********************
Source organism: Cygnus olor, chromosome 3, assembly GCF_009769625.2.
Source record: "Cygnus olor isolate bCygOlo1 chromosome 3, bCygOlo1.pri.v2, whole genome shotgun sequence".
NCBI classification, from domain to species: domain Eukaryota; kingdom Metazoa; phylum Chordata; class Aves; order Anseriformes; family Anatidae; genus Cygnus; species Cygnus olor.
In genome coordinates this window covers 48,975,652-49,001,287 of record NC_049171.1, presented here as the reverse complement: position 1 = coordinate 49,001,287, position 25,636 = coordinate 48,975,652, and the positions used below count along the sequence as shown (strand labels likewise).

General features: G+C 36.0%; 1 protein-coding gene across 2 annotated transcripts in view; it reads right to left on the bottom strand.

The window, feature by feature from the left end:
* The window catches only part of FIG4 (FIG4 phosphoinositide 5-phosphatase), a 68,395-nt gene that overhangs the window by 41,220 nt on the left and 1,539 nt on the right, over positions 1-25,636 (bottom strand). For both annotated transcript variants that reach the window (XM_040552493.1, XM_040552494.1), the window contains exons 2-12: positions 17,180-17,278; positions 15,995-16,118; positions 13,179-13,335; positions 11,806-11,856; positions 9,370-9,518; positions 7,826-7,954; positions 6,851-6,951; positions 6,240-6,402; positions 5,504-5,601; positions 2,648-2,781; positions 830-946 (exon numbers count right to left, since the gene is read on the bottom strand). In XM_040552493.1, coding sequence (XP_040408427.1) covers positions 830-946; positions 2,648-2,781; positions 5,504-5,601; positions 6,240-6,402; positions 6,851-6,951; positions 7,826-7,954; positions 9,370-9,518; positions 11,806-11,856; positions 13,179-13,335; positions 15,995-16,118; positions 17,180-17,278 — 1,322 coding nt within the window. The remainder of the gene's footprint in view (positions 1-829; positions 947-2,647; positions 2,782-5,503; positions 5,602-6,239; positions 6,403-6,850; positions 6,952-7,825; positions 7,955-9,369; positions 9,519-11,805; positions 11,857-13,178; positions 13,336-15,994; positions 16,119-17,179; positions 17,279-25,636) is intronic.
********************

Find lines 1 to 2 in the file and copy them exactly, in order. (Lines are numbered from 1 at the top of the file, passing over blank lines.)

Source organism: Cygnus olor, chromosome 3, assembly GCF_009769625.2.
Source record: "Cygnus olor isolate bCygOlo1 chromosome 3, bCygOlo1.pri.v2, whole genome shotgun sequence".